With every major decision there is regret, for the very act involves choosing one thing over another. I have always experienced a certain sorrow when any project I am working on begins to take a shape and becomes a stable, definitive text—because it excludes the thousand books it might have been. No matter how spacious, no matter how suggestive or fluid, I cannot help but feel the death of possibility all over again—the books that now would never be. I have never felt completely reconciled to that fact. This and not that.

    The sadness after song. I would not mind. If song it was I got to sing.

    How then to account for the wave of clarity that passed through me, propelling me into an utterly charmed and charged night to retrieve that little waving figure who was mine? The child I had spent years writing about in my Bay of Angels notebooks. When I look back I see that she is there in one way or another in many, many guises. My writing life, as always, so much further ahead of my conscious, rational mind. How had I been so blind? There she was at the periphery of every page, waiting, begging at the edge of language, calling my name. But I did not, could not recognize her—until it was very nearly too late.

    With the child revealed and the desire no longer disguised, the exact right moment with the exact right person came with strange speed—in an instant, in motion, and under a sky of enormous beauty and calm. A trillion spermatozoa and the serenity of the egg, and she is made. After one night. I was sure of it even then. Such was my improbable bravada—knowing full well the difficulty of conception after thirty-five, let alone after forty. And knowing also all that could go wrong even if by some miracle the child in a single night might materialize. Still there was not one moment of doubt or uncertainty. Doubt had passed. I was as lucid as I have ever been. I moved toward the moment embracing its strangeness, its odd gravity, filled with a mystic's faith. And the man. I think now he must have known or sensed there was something extraordinary taking place between us—as we traveled in the night backward and forward toward the child. Did this mysterious l'étranger from a far-off land, who uncannily had also existed in my pages for many years, somehow see in me a brilliance, illuminated as I must have been by my longing? It is a fairy tale, a story of such unlikeliness and charm. We came together without will almost, caught in the motion, without choice—and this pull, unlike anything I had felt before, this strangeness, might have been called in another time destiny, fate. The child just outside us, asking for the mere chance to live. Mere, indeed. Did we dare turn away from her? Did we dare ignore her pleas? In that night of ever expanding circles, heavenly bodies. The stars aligned. A primal ancient motion—the violence of creation, and then rest.

    I know from Latin that amniotic means lamb. An odd thing. How I have called this back I do not know, but I am certain of it the way people are certain of things in dreams.

    Just months ago, Helen, my companion of the last twenty years—that is my whole life—had prayed over the relics of every saint in Tuscany and Umbria for a child. We had ended finally in Assisi, first at St. Francis's Cathedral where I had wept in front of the Giottos and the Cimabues—that little piece of Paradise—and then where we had descended the dark stairs to the reliquary and witnessed at the crypt a bride and groom exchanging vows. Oh, the Italians know how to have a wedding, I remember thinking. Afterwards we made our way up the pilgrim's road to the Cathedral of St. Clare, and it is the weird thing about Assisi—or maybe it is, after all, the weird thing about me—but despite the crowds, the town seemed completely hushed, a village of silence and birds. We were caught in some incredible stillness, mystery, abyss. I do not question such things too closely. It was what I noticed. The birds sucked up in some God vortex. And Helen, struck by this holy place, whispered ferociously over the relics of the saint to me: Pray for the baby. What extraordinary role did Helen play in allowing the child through to the other side? And serene, recumbent Saint Clare in that most humble and sacred of places ...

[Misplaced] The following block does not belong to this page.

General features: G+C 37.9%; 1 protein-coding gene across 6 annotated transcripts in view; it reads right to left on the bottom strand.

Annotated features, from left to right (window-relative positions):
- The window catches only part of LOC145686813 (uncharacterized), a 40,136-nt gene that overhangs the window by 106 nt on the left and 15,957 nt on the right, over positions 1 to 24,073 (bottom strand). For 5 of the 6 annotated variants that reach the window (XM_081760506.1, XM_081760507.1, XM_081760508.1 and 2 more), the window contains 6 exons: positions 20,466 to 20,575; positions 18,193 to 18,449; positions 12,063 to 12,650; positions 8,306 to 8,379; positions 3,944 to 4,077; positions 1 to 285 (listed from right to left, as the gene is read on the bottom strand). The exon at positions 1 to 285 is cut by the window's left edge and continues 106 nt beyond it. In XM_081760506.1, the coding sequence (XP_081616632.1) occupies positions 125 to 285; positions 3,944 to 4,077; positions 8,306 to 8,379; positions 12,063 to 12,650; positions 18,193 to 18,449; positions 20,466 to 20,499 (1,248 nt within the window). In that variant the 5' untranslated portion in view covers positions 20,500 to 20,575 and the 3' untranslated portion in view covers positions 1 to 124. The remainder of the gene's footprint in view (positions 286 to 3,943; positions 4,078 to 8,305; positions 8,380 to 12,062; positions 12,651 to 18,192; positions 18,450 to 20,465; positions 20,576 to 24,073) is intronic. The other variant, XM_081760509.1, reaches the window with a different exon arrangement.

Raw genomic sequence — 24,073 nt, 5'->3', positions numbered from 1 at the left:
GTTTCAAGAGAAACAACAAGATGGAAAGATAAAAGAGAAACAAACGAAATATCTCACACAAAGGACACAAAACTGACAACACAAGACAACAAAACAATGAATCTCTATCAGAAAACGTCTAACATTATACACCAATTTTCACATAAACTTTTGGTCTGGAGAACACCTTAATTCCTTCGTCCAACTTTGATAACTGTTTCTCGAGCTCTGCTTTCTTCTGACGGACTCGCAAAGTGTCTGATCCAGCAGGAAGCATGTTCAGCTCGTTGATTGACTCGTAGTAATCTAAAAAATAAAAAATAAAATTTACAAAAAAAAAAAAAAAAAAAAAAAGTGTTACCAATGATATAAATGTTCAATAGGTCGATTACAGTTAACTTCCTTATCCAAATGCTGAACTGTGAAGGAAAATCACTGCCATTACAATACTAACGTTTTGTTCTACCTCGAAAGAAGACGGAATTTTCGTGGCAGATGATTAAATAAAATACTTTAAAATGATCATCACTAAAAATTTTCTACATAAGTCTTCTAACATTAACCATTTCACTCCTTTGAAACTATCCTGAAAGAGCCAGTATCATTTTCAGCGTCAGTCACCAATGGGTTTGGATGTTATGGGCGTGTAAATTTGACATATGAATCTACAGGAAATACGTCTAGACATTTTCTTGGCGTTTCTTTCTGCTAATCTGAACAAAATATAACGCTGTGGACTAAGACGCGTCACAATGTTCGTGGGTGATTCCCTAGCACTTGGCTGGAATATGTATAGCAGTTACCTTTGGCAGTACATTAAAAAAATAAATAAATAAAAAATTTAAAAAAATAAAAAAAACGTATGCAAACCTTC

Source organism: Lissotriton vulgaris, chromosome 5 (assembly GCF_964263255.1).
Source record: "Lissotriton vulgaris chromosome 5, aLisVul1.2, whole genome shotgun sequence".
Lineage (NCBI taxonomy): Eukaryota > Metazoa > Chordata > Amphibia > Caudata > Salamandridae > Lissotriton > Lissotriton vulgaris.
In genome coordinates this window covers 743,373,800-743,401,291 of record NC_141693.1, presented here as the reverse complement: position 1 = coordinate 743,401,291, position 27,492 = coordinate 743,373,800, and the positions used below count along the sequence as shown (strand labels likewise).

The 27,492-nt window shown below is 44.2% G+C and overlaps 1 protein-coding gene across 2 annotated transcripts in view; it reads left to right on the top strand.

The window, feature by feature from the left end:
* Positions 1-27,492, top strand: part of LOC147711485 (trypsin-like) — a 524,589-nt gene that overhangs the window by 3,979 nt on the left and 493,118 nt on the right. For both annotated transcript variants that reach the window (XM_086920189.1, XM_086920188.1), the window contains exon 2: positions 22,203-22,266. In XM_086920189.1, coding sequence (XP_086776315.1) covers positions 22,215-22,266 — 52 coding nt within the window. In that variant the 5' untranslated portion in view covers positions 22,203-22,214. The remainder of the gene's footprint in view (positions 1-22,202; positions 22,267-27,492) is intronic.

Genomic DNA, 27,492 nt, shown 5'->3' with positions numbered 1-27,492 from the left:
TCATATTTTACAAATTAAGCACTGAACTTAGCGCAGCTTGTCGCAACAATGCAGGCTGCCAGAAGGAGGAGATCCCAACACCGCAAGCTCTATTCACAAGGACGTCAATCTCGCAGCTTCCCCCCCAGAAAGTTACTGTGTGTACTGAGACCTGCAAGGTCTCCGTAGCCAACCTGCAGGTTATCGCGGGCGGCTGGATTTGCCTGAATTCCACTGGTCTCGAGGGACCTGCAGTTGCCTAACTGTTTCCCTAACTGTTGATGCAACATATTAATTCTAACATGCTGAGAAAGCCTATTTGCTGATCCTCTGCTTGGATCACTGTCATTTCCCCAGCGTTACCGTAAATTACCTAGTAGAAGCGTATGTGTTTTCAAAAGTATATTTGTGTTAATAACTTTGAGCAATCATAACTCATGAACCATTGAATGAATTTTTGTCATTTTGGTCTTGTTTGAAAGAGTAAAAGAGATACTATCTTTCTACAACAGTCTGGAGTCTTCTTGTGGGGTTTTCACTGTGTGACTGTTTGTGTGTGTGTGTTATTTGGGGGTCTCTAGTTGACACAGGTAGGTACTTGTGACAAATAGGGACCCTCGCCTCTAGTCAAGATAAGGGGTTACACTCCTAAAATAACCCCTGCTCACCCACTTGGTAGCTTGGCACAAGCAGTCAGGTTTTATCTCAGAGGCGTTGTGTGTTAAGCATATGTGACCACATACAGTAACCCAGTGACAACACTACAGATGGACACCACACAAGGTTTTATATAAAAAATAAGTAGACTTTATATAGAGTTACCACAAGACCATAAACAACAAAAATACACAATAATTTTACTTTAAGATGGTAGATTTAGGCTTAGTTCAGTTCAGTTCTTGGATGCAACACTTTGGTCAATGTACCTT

We had prayed to every saint, martyr, and of course the Virgin for this baby and now—I was only a few days late—one could only hope. Helen rose at 6 A.M. and drove through fog to the CVS pharmacy for the home pregnancy test. What does CVS stand for? I wondered. CVS, just another fin-de-siècle beacon, without meaning. I tried not to take it as a sign for something. Would the test be positive, would the test be negative? I let the question flicker in my head, savoring the last few moments before absolute certainty. I believed I knew but I had been wrong before. Holding the wand in the early morning fog, I passed it through my urine—two stripes and the child is found.

    For luck—and from now on everything will be done for luck, whether it is eating a Peking duck or wearing a certain blue scarf or playing Bach, Beethoven, Brahms, Bruckner, Britten, Bartók—this day we go to the Poet's Walk, a place I suppose it was imagined certain romantic pastorals might be composed. A blue mountain, a white gazebo. There is a child, is our ode.

    In an instant my own childhood floods back. That daydreaming girl, swinging on her swing, long ago. The heart rising and falling. Again and again. Buoyancy of the afternoon. If you could make one wish what would it be? I'd ask myself. One and only one.

    We meet my family at the Dutchess County Sheep Show. Everyone looks different observed through the lens of the miraculous. It is news that must be kept secret for the first three months, there is no question. Too many things could go wrong. To attach language to such catastrophe were it to happen would not be possible. To imagine having to casually engage in a dialogue of vanishing, to have to accept consolation. But I am far from cautious today. Wildly ecstatic, already in mourning, I pet the head of every sheep I see. Lamb, be with me. Everywhere I look there is beauty and fire this October afternoon, wonder and iridescence. It feels like a celebration. Placenta in Latin means cake.

    I have the makings of an excellent Catholic, I think, in spite of everything, because my disposition leads me to the most excessive forms of adoration. I am particularly drawn to that which does not necessarily exist.

    If I could make one wish, I'd wish for this.

    I can scarcely believe what lives inside me—if only for this one moment. I look out at the transfigured universe.